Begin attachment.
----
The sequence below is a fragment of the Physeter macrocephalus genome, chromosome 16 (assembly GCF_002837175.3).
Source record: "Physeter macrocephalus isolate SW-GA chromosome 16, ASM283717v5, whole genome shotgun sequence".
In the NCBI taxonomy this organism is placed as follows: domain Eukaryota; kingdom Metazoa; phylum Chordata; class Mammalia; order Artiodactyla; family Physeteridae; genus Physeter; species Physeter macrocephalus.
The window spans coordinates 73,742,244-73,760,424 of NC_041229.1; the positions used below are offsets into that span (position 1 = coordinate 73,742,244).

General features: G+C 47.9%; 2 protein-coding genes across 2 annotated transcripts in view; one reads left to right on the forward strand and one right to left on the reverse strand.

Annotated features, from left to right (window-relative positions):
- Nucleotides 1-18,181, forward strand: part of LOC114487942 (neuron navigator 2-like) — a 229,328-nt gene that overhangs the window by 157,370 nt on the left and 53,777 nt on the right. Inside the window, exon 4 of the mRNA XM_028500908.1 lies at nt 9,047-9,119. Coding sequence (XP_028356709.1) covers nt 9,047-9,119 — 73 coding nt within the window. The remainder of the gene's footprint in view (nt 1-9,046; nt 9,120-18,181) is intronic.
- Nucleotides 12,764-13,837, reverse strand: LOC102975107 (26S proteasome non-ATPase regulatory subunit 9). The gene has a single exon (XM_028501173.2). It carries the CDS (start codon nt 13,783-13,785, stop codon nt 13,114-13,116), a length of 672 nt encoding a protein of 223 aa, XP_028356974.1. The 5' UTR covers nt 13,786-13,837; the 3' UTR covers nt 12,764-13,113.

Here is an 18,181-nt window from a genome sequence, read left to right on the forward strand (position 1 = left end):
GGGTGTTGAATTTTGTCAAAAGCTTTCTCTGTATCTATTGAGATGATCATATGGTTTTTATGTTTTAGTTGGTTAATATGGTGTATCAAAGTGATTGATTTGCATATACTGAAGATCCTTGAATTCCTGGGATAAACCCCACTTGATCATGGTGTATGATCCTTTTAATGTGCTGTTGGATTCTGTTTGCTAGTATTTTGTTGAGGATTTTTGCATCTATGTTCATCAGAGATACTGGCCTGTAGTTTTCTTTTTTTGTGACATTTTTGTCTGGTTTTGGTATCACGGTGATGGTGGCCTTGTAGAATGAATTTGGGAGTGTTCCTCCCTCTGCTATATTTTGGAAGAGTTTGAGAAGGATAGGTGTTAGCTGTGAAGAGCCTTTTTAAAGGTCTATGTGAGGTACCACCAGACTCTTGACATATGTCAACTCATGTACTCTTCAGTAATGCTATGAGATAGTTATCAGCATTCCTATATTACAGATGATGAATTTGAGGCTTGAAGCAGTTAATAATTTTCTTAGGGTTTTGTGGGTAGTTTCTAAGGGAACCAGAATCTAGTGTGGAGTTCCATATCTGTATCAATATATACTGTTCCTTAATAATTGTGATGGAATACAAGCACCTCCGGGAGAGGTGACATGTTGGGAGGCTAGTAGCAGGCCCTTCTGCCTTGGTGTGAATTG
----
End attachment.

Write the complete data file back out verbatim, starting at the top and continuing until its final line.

The sequence below is a fragment of the Physeter macrocephalus genome, chromosome 16 (assembly GCF_002837175.3).
Source record: "Physeter macrocephalus isolate SW-GA chromosome 16, ASM283717v5, whole genome shotgun sequence".
In the NCBI taxonomy this organism is placed as follows: domain Eukaryota; kingdom Metazoa; phylum Chordata; class Mammalia; order Artiodactyla; family Physeteridae; genus Physeter; species Physeter macrocephalus.
The window spans coordinates 73,742,244-73,760,424 of NC_041229.1; the positions used below are offsets into that span (position 1 = coordinate 73,742,244).

General features: G+C 47.9%; 2 protein-coding genes across 2 annotated transcripts in view; one reads left to right on the forward strand and one right to left on the reverse strand.

Annotated features, from left to right (window-relative positions):
- Nucleotides 1-18,181, forward strand: part of LOC114487942 (neuron navigator 2-like) — a 229,328-nt gene that overhangs the window by 157,370 nt on the left and 53,777 nt on the right. Inside the window, exon 4 of the mRNA XM_028500908.1 lies at nt 9,047-9,119. Coding sequence (XP_028356709.1) covers nt 9,047-9,119 — 73 coding nt within the window. The remainder of the gene's footprint in view (nt 1-9,046; nt 9,120-18,181) is intronic.
- Nucleotides 12,764-13,837, reverse strand: LOC102975107 (26S proteasome non-ATPase regulatory subunit 9). The gene has a single exon (XM_028501173.2). It carries the CDS (start codon nt 13,783-13,785, stop codon nt 13,114-13,116), a length of 672 nt encoding a protein of 223 aa, XP_028356974.1. The 5' UTR covers nt 13,786-13,837; the 3' UTR covers nt 12,764-13,113.

Here is an 18,181-nt window from a genome sequence, read left to right on the forward strand (position 1 = left end):
GGGTGTTGAATTTTGTCAAAAGCTTTCTCTGTATCTATTGAGATGATCATATGGTTTTTATGTTTTAGTTGGTTAATATGGTGTATCAAAGTGATTGATTTGCATATACTGAAGATCCTTGAATTCCTGGGATAAACCCCACTTGATCATGGTGTATGATCCTTTTAATGTGCTGTTGGATTCTGTTTGCTAGTATTTTGTTGAGGATTTTTGCATCTATGTTCATCAGAGATACTGGCCTGTAGTTTTCTTTTTTTGTGACATTTTTGTCTGGTTTTGGTATCACGGTGATGGTGGCCTTGTAGAATGAATTTGGGAGTGTTCCTCCCTCTGCTATATTTTGGAAGAGTTTGAGAAGGATAGGTGTTAGCTGTGAAGAGCCTTTTTAAAGGTCTATGTGAGGTACCACCAGACTCTTGACATATGTCAACTCATGTACTCTTCAGTAATGCTATGAGATAGTTATCAGCATTCCTATATTACAGATGATGAATTTGAGGCTTGAAGCAGTTAATAATTTTCTTAGGGTTTTGTGGGTAGTTTCTAAGGGAACCAGAATCTAGTGTGGAGTTCCATATCTGTATCAATATATACTGTTCCTTAATAATTGTGATGGAATACAAGCACCTCCGGGAGAGGTGACATGTTGGGAGGCTAGTAGCAGGCCCTTCTGCCTTGGTGTGAATTG